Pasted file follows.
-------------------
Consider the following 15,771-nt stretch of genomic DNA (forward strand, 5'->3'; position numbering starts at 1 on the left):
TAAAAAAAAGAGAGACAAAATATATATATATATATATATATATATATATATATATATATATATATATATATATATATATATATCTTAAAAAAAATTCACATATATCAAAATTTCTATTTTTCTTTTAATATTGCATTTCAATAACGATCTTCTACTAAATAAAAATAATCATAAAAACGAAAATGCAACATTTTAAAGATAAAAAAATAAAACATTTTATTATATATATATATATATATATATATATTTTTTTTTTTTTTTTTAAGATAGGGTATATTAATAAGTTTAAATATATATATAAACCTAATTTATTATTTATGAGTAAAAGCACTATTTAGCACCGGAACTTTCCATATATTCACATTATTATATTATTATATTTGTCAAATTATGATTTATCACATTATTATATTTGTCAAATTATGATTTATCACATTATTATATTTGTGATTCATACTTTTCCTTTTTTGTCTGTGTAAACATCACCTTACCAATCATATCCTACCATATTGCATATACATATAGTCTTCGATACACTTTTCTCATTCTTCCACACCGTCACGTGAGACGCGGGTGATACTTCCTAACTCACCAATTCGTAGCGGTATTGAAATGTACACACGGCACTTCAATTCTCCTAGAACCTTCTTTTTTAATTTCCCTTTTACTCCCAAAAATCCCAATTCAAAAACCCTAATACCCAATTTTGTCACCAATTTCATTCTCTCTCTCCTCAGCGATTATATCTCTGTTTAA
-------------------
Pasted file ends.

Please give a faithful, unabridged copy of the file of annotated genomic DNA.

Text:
Consider the following 15,771-nt stretch of genomic DNA (forward strand, 5'->3'; position numbering starts at 1 on the left):
TAAAAAAAAGAGAGACAAAATATATATATATATATATATATATATATATATATATATATATATATATATATATATATATATATCTTAAAAAAAATTCACATATATCAAAATTTCTATTTTTCTTTTAATATTGCATTTCAATAACGATCTTCTACTAAATAAAAATAATCATAAAAACGAAAATGCAACATTTTAAAGATAAAAAAATAAAACATTTTATTATATATATATATATATATATATATATTTTTTTTTTTTTTTTTAAGATAGGGTATATTAATAAGTTTAAATATATATATAAACCTAATTTATTATTTATGAGTAAAAGCACTATTTAGCACCGGAACTTTCCATATATTCACATTATTATATTATTATATTTGTCAAATTATGATTTATCACATTATTATATTTGTCAAATTATGATTTATCACATTATTATATTTGTGATTCATACTTTTCCTTTTTTGTCTGTGTAAACATCACCTTACCAATCATATCCTACCATATTGCATATACATATAGTCTTCGATACACTTTTCTCATTCTTCCACACCGTCACGTGAGACGCGGGTGATACTTCCTAACTCACCAATTCGTAGCGGTATTGAAATGTACACACGGCACTTCAATTCTCCTAGAACCTTCTTTTTTAATTTCCCTTTTACTCCCAAAAATCCCAATTCAAAAACCCTAATACCCAATTTTGTCACCAATTTCATTCTCTCTCTCCTCAGCGATTATATCTCTGTTTAA